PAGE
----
There are women in construction, but let’s be honest, most of them aren’t in the field. And that’s something Haselden is eager to support changing. Rebecca Wilcox is an assistant superintendent at Haselden – the first woman who’s chosen to take that career path here. We have women project managers, women laborers, and just hired our first woman onto the welding crew (yep, we’ll be doing a blog post on her, too!), but this is our first woman superintendent.

How It All Started

Originally from Texas, Rebecca received her BS in Construction Science from Texas A&M in 2012. During her summers in college, she worked for local contractors, and she did an internship for a large regional contractor where she had the opportunity to work on a University of Texas project located in downtown Austin. Before she even graduated, that company offered her a job which she started right after she got her degree.

Beginning her career as an office engineer (the equivalent to Haselden’s project engineer position), she had the opportunity to work on large projects like Baylor’s McLane Stadium and Baylor Business School. In this position, she handled tasks like reviewing submittals, writing RFIs, and recording and publishing minutes.

A Fork in the Road

In 2014, Rebecca and her husband moved to Nebraska and she began working for a different general contractor.

Rebecca had always wanted to be a superintendent. She likes being in the middle of the action, not behind a desk. She likes the challenges of figuring things out in the field. But experiences at a previous employer made her rethink that decision and she decided to go the project management route.

In October of 2016, her husband started a new job that moved them to Colorado and she was hired at Haselden as an assistant project manager. Her first job with us was on the phenomenal UCHealth Longs Peak Hospital project.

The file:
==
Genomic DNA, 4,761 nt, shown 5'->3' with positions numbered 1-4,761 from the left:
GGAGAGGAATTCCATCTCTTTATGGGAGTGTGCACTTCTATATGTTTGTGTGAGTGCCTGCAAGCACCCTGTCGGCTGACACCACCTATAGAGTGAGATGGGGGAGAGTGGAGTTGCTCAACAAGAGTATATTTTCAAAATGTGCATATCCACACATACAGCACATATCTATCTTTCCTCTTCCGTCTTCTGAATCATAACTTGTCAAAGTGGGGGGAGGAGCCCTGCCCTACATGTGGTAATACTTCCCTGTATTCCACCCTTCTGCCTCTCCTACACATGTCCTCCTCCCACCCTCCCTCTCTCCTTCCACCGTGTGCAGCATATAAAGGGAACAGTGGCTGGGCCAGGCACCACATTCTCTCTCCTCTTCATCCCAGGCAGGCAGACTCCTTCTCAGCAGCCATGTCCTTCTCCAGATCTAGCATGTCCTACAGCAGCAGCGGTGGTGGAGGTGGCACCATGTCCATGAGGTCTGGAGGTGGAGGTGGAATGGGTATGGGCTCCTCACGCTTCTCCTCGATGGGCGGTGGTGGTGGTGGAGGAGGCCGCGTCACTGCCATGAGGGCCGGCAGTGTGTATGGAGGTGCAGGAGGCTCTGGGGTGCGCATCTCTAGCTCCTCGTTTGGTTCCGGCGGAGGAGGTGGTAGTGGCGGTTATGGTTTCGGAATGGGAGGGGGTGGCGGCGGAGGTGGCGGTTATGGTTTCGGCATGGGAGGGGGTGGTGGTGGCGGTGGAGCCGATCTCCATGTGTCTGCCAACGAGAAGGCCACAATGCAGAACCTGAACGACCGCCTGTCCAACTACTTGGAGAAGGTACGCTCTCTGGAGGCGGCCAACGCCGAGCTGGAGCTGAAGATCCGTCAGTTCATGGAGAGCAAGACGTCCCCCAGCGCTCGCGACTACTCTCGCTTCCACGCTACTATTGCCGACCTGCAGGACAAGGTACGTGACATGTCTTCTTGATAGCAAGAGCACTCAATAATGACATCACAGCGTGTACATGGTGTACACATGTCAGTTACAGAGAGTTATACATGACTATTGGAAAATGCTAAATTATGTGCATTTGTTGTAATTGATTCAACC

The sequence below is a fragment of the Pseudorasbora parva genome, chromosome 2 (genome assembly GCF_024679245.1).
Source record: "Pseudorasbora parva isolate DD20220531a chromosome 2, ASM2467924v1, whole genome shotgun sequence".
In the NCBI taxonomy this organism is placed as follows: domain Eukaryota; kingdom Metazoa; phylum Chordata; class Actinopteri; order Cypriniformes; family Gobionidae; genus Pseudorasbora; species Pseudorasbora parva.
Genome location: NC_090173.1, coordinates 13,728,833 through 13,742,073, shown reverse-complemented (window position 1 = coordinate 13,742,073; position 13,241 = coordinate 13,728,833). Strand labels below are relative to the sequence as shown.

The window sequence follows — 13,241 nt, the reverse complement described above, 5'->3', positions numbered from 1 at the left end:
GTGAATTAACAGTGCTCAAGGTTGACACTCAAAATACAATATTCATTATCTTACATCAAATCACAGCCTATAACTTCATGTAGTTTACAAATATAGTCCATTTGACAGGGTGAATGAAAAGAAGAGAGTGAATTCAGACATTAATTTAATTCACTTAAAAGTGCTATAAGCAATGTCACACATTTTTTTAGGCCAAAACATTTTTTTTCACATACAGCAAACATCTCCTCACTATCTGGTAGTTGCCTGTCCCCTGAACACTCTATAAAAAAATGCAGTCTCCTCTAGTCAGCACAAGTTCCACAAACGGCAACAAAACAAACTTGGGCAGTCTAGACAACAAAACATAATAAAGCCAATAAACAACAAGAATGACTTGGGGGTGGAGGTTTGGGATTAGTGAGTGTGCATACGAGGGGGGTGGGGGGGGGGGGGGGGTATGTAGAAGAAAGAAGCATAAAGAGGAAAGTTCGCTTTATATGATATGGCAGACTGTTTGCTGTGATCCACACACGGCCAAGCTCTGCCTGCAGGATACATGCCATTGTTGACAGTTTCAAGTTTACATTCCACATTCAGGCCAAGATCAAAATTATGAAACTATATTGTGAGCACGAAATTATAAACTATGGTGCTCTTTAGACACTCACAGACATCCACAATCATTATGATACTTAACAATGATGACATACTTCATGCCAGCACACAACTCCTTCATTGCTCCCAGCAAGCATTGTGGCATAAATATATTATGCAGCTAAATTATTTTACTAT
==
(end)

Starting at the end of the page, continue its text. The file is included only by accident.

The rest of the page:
UCHealth Longs Peak Hospital Mid-Construction

Return to True Love

Built in a mere 14 months, Longs Peak finished quickly and it was time to put Rebecca on another project. She requested to transfer to the superintendent track. Watching how Haselden treats our supers, how the project managers ensure their superintendents have everything they need to guarantee both they and the job are successful – that changed her mind about what career path she wanted to pursue.

Being in the field is where Rebecca’s true passion lies. Just ask her about a project, and it’s clearly evident! Whether it’s a project she’s working on now, one she’s worked on in the past, or even just one someone told her about that she thought was interesting, she becomes animated about the logistics and coordination. She loves working with people and problem solving, making sure the project gets built right, while focusing on quality, cost, and schedule. She likes the actual building part of construction.

On Being a Woman in the Field

“My goal isn’t necessarily to be a trailblazer,” said Rebecca. “I just want to be good at my job. I don’t want anyone to be under the impression that I want to be a super just to be the first woman super. I just want to be seen as an assistant superintendent.”

Does she feel like being a woman in her position makes doing her job more difficult? “Honestly, the biggest challenge in my job is just being green. There’s a major transition from the office to the field, and there’s definitely a learning curve – and that’s true whether you’re a woman or a man.” Rebecca can easily put ego aside and has no problem admitting when she doesn’t know something and will ask questions to learn what she needs to know; sometimes that humbleness earns the respect of the guys in the field and sometimes it doesn’t. But she’s okay with it either way because she comes away knowing more.

What the Future Holds

Rebecca’s hard core work ethic (she’s often one of the first on site and one of the last to leave) and progressive nature (she’s always looking for the most efficient and effective ways to get things done) have earned her the respect of the people she works with. Shawn Morrison, senior superintendent at Haselden (he oversees all the projects in the Western Region) called her “hard working . . . smart . . . dedicated . . . fearless.”

“hardworking . . . smart . . . dedicated . . . fearless”

Right now Rebecca is one of two assistant supers on our W Aspen project and is in charge of shotcrete, concrete, waterproofing, and MEP underground. Her responsibilities will shift as the project moves forward.

What are her future career plans? She loves her job and is staying on the superintendent track. “I’m gonna bust my butt until I make it,” she says. We think she already has.